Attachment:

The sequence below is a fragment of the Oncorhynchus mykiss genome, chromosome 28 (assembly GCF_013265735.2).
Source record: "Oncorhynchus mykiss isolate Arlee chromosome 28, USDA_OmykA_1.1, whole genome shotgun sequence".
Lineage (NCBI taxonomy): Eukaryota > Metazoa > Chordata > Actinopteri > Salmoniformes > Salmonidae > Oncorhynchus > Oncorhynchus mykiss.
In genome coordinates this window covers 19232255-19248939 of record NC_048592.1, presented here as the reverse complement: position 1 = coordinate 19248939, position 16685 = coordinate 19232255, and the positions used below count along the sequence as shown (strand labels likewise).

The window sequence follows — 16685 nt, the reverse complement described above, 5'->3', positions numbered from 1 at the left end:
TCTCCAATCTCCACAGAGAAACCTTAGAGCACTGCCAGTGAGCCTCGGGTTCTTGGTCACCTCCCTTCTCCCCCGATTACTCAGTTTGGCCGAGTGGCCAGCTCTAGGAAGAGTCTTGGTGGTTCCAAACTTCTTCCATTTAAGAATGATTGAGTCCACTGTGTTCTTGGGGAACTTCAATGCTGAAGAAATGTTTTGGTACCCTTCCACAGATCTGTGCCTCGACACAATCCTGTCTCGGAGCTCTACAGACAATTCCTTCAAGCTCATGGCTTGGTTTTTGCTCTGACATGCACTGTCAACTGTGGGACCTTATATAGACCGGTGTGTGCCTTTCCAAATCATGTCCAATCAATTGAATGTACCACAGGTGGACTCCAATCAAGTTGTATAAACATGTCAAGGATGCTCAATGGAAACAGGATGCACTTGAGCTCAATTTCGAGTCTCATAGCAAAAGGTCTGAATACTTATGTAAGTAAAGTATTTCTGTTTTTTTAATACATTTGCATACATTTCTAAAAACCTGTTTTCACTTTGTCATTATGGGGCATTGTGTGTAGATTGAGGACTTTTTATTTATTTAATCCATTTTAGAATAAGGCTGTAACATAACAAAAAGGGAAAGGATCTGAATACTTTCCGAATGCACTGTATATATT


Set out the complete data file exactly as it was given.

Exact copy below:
The sequence below is a fragment of the Oncorhynchus mykiss genome, chromosome 28 (assembly GCF_013265735.2).
Source record: "Oncorhynchus mykiss isolate Arlee chromosome 28, USDA_OmykA_1.1, whole genome shotgun sequence".
Lineage (NCBI taxonomy): Eukaryota > Metazoa > Chordata > Actinopteri > Salmoniformes > Salmonidae > Oncorhynchus > Oncorhynchus mykiss.
In genome coordinates this window covers 19232255-19248939 of record NC_048592.1, presented here as the reverse complement: position 1 = coordinate 19248939, position 16685 = coordinate 19232255, and the positions used below count along the sequence as shown (strand labels likewise).

The window sequence follows — 16685 nt, the reverse complement described above, 5'->3', positions numbered from 1 at the left end:
TCTCCAATCTCCACAGAGAAACCTTAGAGCACTGCCAGTGAGCCTCGGGTTCTTGGTCACCTCCCTTCTCCCCCGATTACTCAGTTTGGCCGAGTGGCCAGCTCTAGGAAGAGTCTTGGTGGTTCCAAACTTCTTCCATTTAAGAATGATTGAGTCCACTGTGTTCTTGGGGAACTTCAATGCTGAAGAAATGTTTTGGTACCCTTCCACAGATCTGTGCCTCGACACAATCCTGTCTCGGAGCTCTACAGACAATTCCTTCAAGCTCATGGCTTGGTTTTTGCTCTGACATGCACTGTCAACTGTGGGACCTTATATAGACCGGTGTGTGCCTTTCCAAATCATGTCCAATCAATTGAATGTACCACAGGTGGACTCCAATCAAGTTGTATAAACATGTCAAGGATGCTCAATGGAAACAGGATGCACTTGAGCTCAATTTCGAGTCTCATAGCAAAAGGTCTGAATACTTATGTAAGTAAAGTATTTCTGTTTTTTTAATACATTTGCATACATTTCTAAAAACCTGTTTTCACTTTGTCATTATGGGGCATTGTGTGTAGATTGAGGACTTTTTATTTATTTAATCCATTTTAGAATAAGGCTGTAACATAACAAAAAGGGAAAGGATCTGAATACTTTCCGAATGCACTGTATATATT